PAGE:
typealias Payload = [String: AnyObject]

Complete the code inside the callback of getTopAppsDataFromFileWithSuccess as follows:

DataManager.getTopAppsDataFromFileWithSuccess { (data) -> Void in
  var json: Payload!
  // 1
  do {
    json = try NSJSONSerialization.JSONObjectWithData(data, options: NSJSONReadingOptions()) as? Payload
  } catch {
  // 2
  guard let feed = json["feed"] as? Payload,
    let apps = feed["entry"] as? [AnyObject],
    let app = apps.first as? Payload
    else { XCPlaygroundPage.currentPage.finishExecution() }
  guard let container = app["im:name"] as? Payload,
    let name = container["label"] as? String
    else { XCPlaygroundPage.currentPage.finishExecution() }
  guard let id = app["id"] as? Payload,
    let link = id["label"] as? String
    else { XCPlaygroundPage.currentPage.finishExecution() }
  // 3
  let entry = App(name: name, link: link)

Here’s what’s going on above:

  1. First you deserialize the data using NSJSONSerialization.
  2. You need to check each and every subscript value in the JSON object to make sure that it is not nil. Once you’re sure it has a valid value, search for the next object. Once you’ve made your way through all of the subscripts, you’ll get the name and link values to work with.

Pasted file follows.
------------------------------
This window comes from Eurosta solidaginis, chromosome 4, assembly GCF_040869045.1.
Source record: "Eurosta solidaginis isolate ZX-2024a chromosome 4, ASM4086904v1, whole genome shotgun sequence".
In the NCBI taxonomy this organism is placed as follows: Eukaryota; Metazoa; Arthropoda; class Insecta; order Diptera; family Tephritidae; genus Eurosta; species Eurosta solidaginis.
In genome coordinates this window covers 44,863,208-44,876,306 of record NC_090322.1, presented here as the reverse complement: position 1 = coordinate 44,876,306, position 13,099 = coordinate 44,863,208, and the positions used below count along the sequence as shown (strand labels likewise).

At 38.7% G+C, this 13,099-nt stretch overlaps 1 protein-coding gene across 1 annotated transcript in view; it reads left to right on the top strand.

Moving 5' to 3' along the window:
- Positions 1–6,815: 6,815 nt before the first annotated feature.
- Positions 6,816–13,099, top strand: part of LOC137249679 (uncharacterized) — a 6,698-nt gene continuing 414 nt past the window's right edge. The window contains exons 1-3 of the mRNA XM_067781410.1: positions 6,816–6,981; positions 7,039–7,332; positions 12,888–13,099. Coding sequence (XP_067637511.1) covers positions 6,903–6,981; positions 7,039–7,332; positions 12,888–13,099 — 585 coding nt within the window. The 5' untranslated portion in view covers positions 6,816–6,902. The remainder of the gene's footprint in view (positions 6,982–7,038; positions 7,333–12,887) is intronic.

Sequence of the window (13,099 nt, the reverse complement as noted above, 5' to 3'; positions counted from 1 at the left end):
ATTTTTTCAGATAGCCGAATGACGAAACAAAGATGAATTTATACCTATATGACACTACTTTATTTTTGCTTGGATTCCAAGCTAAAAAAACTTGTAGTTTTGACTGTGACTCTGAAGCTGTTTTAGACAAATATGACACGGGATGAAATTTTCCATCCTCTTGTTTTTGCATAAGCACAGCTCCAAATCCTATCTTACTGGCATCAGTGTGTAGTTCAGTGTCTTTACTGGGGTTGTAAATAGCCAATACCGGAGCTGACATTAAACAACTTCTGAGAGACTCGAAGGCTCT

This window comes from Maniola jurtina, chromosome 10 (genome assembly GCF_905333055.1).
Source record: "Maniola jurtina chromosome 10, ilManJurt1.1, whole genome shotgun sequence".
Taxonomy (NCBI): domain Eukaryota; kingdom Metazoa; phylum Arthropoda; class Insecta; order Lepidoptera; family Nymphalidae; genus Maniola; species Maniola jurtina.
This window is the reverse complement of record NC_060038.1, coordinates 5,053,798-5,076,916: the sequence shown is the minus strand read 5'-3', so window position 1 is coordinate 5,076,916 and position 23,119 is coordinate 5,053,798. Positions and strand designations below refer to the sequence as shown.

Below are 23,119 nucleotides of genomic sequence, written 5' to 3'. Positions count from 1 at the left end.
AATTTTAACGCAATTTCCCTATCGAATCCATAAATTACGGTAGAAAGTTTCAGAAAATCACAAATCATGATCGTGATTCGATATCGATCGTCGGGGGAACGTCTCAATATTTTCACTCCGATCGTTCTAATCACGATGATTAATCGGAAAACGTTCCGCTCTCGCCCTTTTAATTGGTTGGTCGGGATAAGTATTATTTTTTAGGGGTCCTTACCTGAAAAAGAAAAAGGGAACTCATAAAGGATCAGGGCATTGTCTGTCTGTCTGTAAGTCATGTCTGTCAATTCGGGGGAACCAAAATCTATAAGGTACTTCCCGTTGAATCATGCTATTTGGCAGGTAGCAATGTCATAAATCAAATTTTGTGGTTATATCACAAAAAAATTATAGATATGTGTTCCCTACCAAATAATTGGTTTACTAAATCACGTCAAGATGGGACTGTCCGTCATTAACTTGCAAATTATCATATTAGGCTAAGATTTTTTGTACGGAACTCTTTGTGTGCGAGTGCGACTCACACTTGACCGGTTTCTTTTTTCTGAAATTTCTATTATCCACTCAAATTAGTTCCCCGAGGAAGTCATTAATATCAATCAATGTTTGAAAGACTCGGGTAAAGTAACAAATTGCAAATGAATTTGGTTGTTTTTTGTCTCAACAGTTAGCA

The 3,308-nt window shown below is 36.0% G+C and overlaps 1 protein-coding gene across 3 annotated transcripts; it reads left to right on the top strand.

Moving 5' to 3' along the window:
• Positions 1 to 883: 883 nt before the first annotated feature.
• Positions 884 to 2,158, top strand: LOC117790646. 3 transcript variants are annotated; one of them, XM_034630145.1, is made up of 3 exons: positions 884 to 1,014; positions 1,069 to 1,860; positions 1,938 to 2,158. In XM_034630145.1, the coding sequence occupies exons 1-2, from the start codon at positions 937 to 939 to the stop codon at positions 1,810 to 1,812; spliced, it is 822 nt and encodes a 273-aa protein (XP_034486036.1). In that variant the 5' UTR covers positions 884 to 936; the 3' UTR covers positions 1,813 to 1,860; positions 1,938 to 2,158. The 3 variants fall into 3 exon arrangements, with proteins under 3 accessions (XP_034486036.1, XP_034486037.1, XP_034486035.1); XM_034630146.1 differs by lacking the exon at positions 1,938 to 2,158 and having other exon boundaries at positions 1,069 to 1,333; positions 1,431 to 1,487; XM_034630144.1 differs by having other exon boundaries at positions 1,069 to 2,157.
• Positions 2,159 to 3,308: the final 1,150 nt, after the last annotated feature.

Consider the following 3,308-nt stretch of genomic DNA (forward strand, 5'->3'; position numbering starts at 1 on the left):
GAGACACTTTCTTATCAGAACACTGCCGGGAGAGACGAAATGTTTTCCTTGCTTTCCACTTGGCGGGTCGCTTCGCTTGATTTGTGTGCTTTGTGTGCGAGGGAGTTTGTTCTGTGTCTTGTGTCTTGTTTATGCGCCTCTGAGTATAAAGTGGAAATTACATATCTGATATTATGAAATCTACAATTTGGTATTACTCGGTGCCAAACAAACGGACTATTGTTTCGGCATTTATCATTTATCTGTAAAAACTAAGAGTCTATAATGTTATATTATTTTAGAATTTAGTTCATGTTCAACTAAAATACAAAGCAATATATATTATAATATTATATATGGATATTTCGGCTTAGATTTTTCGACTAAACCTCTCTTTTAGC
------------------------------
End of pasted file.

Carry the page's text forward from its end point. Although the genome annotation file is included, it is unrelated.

Note that if any element in the JSON is unexpected, you bail on the whole mess and the app name never gets printed. This is desirable in this case.

  3. The last step is initializing an App using the values of name and link and printing it to the console.

Save and run your storyboard; you should see the following result in your debugger console:

App(name: "Game of War - Fire Age", link: "https://itunes.apple.com/us/app/game-of-war-fire-age/id667728512?mt=8&uo=2")

Yes — “Game of War – Fire Age” is the #1 app in the JSON file.

It took a lot of verbose code just to retrieve the name of the first app — it’s time to see how Gloss stacks up.

Introduction to JSON object mapping